Hi, thank you for your question. Just a bit more information required to fully assist you:-Are you in England or Wales?-How old are you both?-How long have you been married?
-Have you divorced?-How old are the children?-What kind of tenancy is it?-What other assets and pensions do you both have (both sole and joint), together with values?-What are your respective incomes?
Thank you. As you have an assured shorthold tenancy, the landlord can evict you at any time, but must follow the correct legal process. They must first service you with notice, which must give at least 2 clear months for you to leave. After this has expired, there is no legal obligation to leave and the landlord must issue a court application for possession - even when a possession order is granted, you will be entitled to remain in the property and the landlord will need to apply for an eviction notice - this whole process will take at least 4-6 months. Once you have the eviction notice you can approach your local council housing office and submit a homelessness application, and they will assess the reasons for your eviction and homelessness. If it is found that you were not intentionally homeless then they will likely agree they have a duty to assist you in housing.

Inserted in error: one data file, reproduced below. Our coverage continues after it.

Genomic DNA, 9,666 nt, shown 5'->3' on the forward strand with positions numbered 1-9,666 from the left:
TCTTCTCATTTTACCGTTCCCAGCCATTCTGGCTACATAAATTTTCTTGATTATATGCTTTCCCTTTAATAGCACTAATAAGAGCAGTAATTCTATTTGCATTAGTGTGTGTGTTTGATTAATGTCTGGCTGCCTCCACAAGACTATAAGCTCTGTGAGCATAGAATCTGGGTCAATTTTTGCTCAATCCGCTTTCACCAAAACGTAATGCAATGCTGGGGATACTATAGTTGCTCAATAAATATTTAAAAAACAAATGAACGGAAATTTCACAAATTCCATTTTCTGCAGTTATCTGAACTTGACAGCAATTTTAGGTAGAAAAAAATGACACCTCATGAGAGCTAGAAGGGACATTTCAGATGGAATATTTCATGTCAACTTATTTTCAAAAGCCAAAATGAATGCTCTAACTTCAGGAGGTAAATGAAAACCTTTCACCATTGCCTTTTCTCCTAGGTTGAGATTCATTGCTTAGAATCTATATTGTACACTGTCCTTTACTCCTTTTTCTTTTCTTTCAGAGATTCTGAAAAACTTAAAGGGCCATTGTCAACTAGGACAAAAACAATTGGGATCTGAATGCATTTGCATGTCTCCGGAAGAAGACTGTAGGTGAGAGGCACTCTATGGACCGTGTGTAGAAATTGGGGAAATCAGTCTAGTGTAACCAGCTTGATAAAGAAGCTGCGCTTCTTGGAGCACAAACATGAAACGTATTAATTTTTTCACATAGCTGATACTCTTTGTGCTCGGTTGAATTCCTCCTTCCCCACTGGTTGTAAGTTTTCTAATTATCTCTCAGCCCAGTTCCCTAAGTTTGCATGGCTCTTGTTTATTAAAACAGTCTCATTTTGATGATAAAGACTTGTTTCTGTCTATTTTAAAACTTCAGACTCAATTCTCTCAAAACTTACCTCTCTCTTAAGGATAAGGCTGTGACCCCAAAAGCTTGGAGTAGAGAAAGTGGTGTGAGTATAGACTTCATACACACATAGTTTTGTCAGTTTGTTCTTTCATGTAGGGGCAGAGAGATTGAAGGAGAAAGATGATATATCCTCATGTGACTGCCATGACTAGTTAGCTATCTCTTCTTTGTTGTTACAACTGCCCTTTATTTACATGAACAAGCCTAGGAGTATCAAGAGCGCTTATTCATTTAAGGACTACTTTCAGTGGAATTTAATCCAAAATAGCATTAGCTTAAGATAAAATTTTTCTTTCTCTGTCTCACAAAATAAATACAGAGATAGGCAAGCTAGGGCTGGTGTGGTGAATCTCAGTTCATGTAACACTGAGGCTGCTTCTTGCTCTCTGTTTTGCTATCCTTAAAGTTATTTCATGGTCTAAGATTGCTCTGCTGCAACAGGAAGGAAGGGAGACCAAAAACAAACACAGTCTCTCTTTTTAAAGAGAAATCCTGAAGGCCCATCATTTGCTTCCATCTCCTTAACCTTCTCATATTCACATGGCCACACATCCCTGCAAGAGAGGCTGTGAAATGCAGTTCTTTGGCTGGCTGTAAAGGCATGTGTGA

In relation to your husband, arising out of the marriage you are entitled to seek spousal maintenance and financial relief which will take into account all of your assets and finances to find a fair settlement. As you appear to have the care of the four children, your needs will be higher than his and any financial settlement will likely be more in your favour.
You would also be entitled to seek child maintenance from him which is calculated based on his gross income and how often the children stay with him overnight.
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Yes it does, but if the landlord wishes to seek possession on the basis of rent arrears the process will take slightly longer to evict you amd you would be liable to a possible money judgment/CCJ against you and the local authority will likely deem you to be intentionally homeless if eviction is on the basis of rent arrears and therefore decide not to assist you if you seek help from them to be rehoused.
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